The Centre for Child Law is based in the Faculty of Law at the University of Pretoria. The official launch of the Centre was held in October 1998. The Director of the Centre for Child Law at the University of Pretoria is Prof Ann Skelton.
The Centre contributes towards establishing and promoting the best interests of children in our community through education, research, advocacy and litigation.
Centre for Child Law Annual Report 2012
The Centre for Child Law has amassed many precedents over the past few years. But we can't eat precedents. It has therefore become increasingly important to know whether these 'wins' in the courts deliver tangible results to children...
Download the 2012 Annual Report
Children at the centre:
A guide to the registration of Child and Youth Care Centres
When the Children's Act 38 of 2005 came into operation on 1 April 2010 it brought with it a number of legal reforms including changes in the regulation and registration of what the Act now refers to as child and youth care centres.
Child and youth care centres include what were previously known as children's homes and places of safety in terms of the old Child Care Act.
The Children's Act now requires all newly established and all existing child care facilities to register as child and youth care centres. The Act provides norms and standards that the facilities should meet in order to be registered.
However, despite the fact that the Act has been in operation for nearly two years, many child care facilities have not registered as yet. The Centre for Child Law thus undertook a case study to understand the registration challenges that are faced by these facilities. The concern about the difficulty of facilities to register arose as a result of the fact that children in unregsitered facilities are not known to the care and protection system.
As a result of the study the Centre saw the need to provide some assistance in the registration process and therefore put together a manual on the registration of Child and Youth Care Centres. The aim of this manual is to provide guidance to child care facilities during the registration process through providing details on the registration requirements and procedures to be followed and through addressing the 'frequently asked questions'.
"[A]ll the facilities recognised the importance of registration but were, without exception, crippled by the lack of information on the registration requirements and procedures..."
Download the manual
Provision of subsidies to independent schools
KwaZulu-Natal Joint Liaison Committee v Member of the
Executive Council Department of Education, KwaZulu-
Natal and Others, case no CCT 60/12 View Judgment View Media Summary
Provision of Social Assistance Grants
Allpay Consolidated Investments Holdings (Pty) Limited
and others v South African Social Security Agency and
others, case no 678/12 View Judgment View Summary
Educator Post Establishment
South African Democratic Teachers' Union (SADTU) and
Others v The MEC of Basic Education Eastern Cape Province and Others (Centre for Child Law as Intervening Party) Case no 573/12 View court order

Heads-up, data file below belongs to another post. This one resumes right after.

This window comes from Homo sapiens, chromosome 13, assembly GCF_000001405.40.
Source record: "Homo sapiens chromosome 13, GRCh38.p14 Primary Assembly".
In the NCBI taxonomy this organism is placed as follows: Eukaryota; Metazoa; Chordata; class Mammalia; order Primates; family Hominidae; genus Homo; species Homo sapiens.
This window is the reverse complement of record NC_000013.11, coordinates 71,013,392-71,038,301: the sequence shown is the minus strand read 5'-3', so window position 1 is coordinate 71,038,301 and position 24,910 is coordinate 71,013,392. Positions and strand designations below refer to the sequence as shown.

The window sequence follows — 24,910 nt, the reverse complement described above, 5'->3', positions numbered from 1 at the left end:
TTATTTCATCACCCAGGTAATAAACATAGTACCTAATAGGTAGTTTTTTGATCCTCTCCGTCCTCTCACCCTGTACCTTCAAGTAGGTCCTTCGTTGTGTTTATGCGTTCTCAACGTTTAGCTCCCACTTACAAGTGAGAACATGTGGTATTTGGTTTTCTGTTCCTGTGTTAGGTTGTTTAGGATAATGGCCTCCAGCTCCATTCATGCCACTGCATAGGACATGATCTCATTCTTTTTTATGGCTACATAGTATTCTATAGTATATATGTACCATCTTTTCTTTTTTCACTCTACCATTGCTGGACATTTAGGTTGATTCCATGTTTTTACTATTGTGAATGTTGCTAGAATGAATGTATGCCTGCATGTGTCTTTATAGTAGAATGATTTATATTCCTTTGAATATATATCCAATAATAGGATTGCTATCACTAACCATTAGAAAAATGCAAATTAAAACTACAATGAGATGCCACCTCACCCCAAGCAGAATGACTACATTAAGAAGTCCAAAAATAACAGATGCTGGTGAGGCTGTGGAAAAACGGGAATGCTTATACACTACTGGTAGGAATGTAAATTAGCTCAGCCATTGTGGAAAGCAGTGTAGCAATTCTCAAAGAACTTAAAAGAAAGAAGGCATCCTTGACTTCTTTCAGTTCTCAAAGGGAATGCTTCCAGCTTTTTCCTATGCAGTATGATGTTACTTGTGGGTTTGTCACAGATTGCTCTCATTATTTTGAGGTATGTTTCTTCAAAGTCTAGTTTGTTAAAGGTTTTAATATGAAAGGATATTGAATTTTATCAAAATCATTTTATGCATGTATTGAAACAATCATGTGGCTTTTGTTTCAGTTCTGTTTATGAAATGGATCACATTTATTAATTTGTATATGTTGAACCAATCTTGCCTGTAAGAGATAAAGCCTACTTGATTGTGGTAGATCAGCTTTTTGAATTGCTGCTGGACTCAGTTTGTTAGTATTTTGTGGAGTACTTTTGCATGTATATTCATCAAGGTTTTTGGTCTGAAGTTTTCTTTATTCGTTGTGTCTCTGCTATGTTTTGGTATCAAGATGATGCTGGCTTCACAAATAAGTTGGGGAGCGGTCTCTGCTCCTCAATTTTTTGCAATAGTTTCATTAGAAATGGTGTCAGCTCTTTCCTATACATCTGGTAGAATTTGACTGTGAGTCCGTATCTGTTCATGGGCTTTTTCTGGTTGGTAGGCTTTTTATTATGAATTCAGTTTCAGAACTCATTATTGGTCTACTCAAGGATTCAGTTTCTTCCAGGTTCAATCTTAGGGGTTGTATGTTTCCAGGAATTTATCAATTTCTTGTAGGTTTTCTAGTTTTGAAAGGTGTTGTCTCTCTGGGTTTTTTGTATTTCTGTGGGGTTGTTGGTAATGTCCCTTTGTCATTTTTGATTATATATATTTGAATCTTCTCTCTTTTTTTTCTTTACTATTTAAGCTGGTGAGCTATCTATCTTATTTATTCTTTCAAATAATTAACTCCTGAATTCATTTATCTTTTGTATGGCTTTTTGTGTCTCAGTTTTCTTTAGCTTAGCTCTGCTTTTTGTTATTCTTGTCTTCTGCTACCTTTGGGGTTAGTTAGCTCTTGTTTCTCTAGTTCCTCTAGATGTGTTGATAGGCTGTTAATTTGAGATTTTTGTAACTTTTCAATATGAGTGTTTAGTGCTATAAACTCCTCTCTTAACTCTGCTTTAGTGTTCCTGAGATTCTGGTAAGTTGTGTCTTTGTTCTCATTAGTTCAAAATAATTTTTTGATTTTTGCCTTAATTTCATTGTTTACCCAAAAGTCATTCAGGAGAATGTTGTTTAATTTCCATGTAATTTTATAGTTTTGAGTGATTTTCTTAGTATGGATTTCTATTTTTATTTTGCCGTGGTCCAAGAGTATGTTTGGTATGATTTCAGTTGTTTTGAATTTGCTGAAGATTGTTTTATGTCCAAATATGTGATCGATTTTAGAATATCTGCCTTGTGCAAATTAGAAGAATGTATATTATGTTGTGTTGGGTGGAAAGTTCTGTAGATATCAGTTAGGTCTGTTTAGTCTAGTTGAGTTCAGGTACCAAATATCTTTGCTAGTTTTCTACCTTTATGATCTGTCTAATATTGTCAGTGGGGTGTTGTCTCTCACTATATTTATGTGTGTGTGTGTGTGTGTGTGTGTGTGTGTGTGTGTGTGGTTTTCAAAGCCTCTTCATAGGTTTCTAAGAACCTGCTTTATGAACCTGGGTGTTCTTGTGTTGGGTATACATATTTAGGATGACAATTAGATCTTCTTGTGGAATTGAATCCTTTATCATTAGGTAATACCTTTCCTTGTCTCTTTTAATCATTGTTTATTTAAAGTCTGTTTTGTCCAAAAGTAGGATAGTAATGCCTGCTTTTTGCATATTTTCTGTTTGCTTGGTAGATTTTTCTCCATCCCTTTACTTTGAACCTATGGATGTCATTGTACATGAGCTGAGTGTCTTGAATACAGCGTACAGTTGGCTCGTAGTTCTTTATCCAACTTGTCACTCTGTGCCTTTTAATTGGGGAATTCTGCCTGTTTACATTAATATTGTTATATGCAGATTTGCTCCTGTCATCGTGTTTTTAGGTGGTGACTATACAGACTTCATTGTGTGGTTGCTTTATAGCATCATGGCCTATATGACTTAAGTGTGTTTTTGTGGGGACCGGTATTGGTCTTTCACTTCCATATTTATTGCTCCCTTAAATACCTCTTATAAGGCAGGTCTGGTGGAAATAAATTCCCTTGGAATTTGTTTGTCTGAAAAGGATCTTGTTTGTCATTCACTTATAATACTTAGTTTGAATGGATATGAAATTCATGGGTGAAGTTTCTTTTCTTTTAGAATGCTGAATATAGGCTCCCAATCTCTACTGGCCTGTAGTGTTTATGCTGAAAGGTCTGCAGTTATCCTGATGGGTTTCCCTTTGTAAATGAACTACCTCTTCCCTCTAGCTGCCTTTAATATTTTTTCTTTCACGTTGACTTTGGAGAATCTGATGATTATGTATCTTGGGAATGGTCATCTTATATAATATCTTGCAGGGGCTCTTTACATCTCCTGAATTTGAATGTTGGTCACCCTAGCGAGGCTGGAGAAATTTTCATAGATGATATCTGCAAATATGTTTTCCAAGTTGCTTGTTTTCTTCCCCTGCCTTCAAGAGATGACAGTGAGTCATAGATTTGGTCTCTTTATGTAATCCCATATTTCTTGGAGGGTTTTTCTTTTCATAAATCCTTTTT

Upcoming Cases and Events
Constitutional Court - 09 May 2013
Member of the Executive Council for Education in Gauteng Province and Others v Governing Body of Rivonia Primary School and Others CCT 135/12
Constitutional Court - 30 May 2013
The Teddy Bear Clinic for Abused Children and RAPCAN v Minister of Justice and Constitutional Development and Another CCT 12/13
4th Annual Child Law Moot Court Competition - 13 to 14 September 2013 (entries are now closed)
||Strategic Impact Litigation for Children's Rights
Centre for Child Law Report on selected cases from 2004 - 2011
Strategic impact litigation involves more than bringing a case before a court. People involved in strategic litigation select and bring cases before the courts with the aim to effect broader changes in society and to leave a lasting mark.
|The Centre for Child Law (The Centre), through its Children’s Litigation Project, makes use of strategic impact litigation to promote and advance the rights of children in South Africa. The Centre has over the years been involved in cases that have been heard in numerous courts. These judgments especially those given by the superior courts have set precedents that have brought about changes in the law, government activities and the broader society.
Search the Centre for Child Law
COMMUNICATION ABOUT THE CHILDREN IN THE HOËRSKOOL FOCHVILLE MATTER
The Centre for Child Law acts on behalf of a group of children currently attending Hoerskool Fochville. The Centre is represented in the court proceedings by the Legal Resources Centre.
The Centre was instructed by the children that they do not want to be exposed to media coverage of the case and that they do not support the negative media surrounding Hoerskool Fochville and the school governing body.
There are 3 main reasons for the children's position: Firstly, despite the fact that there are difficulties in going to school at Hoerskool Fochville, the children enjoy their education there immensly. They are getting on with their life in the school and want to integrate and be a part of the school community. Negative publicity isolates them and prevents them from fully integrating and enjoying their school lives.
Secondly, the children feel that they are a part of the school, they respect their teachers and the education they receive, they are loyal to the school and they therefore do not like to see the school portrayed only in a negative light.
Thirdly every time there is any negative media coverage around this case the children are placed in an impossible position in the school.
Click here for press release.